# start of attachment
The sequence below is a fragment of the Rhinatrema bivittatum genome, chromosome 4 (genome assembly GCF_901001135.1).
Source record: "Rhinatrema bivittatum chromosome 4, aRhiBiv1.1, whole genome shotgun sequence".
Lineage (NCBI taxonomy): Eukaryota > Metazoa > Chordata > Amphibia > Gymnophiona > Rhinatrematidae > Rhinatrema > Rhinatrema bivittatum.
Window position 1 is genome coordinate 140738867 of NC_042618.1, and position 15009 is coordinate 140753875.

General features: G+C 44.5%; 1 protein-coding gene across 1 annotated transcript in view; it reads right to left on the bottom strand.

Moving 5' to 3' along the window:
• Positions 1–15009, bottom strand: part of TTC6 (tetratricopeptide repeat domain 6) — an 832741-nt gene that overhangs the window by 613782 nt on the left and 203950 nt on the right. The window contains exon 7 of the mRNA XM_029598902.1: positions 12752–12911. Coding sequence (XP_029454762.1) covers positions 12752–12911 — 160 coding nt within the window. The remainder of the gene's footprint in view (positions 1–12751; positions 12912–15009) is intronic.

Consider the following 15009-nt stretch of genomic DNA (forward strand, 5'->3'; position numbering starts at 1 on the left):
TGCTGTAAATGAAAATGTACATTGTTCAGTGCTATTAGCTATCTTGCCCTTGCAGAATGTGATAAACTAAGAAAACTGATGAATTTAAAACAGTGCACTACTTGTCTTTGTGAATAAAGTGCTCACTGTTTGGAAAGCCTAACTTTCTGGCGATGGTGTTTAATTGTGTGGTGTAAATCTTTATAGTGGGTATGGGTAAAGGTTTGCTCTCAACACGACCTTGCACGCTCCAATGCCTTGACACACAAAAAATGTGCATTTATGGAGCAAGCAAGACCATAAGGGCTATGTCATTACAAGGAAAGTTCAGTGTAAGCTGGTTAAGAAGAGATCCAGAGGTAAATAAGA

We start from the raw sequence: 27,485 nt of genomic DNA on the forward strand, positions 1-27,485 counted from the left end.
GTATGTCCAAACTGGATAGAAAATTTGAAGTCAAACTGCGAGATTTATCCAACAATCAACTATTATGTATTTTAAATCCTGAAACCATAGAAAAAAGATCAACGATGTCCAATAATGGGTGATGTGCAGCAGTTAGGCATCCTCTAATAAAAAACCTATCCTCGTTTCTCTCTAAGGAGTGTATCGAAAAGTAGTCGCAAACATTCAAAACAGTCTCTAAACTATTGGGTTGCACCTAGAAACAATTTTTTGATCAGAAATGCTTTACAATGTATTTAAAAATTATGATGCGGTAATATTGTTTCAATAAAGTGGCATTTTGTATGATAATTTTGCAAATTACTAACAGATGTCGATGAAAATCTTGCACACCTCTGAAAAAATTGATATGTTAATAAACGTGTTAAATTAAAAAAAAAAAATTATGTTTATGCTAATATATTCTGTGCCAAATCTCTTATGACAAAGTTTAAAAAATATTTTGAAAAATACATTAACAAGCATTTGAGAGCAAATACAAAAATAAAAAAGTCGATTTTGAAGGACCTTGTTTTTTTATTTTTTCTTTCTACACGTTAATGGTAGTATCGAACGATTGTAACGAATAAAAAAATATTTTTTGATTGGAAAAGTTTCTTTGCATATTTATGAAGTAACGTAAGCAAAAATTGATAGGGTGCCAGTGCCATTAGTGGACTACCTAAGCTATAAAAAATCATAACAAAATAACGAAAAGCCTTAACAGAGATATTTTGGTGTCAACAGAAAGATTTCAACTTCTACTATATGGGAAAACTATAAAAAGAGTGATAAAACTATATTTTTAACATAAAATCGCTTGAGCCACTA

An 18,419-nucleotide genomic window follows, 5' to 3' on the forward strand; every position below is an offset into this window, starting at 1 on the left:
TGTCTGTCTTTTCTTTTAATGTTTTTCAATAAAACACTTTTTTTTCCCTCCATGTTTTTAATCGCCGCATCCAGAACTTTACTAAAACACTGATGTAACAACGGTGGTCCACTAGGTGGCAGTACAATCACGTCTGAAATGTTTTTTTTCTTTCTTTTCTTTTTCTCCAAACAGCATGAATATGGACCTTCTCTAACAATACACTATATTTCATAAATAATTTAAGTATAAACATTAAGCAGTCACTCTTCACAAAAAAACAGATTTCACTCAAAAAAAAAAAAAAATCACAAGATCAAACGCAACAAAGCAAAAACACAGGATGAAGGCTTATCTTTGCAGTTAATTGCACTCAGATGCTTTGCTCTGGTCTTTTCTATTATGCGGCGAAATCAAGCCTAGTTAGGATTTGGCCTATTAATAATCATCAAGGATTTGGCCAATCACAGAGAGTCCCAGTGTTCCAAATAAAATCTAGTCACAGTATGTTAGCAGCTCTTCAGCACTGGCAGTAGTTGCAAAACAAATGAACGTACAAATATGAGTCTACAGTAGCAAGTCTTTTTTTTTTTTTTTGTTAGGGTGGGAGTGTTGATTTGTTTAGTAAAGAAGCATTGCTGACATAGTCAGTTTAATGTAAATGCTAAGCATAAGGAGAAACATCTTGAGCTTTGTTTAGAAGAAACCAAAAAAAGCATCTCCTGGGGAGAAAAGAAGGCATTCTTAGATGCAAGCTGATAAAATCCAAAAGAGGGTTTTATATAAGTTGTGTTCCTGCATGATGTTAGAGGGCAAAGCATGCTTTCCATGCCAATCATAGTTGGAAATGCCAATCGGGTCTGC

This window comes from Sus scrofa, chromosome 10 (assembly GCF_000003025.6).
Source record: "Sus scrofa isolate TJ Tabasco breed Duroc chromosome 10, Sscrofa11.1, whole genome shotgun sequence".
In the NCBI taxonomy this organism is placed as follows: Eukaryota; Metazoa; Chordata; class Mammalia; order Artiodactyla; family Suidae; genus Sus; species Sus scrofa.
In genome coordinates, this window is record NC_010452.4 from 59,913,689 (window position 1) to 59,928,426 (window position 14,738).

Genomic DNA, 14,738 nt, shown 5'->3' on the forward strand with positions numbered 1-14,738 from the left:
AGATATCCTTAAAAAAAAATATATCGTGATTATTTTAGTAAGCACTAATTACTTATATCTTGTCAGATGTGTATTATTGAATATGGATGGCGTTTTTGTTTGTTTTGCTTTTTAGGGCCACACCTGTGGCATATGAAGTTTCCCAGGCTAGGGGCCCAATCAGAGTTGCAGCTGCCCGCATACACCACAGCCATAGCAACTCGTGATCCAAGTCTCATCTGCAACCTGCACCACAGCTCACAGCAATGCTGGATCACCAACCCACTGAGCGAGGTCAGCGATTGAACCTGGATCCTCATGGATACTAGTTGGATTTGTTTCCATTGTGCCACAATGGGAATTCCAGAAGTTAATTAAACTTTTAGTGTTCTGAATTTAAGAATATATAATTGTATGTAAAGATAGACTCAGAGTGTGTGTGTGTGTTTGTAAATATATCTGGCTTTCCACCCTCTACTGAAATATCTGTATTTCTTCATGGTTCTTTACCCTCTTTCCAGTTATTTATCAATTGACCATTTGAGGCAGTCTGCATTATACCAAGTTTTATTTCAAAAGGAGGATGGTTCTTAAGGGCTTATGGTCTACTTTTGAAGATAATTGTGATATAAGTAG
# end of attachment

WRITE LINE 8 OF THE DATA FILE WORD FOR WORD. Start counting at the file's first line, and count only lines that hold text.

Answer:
Consider the following 15009-nt stretch of genomic DNA (forward strand, 5'->3'; position numbering starts at 1 on the left):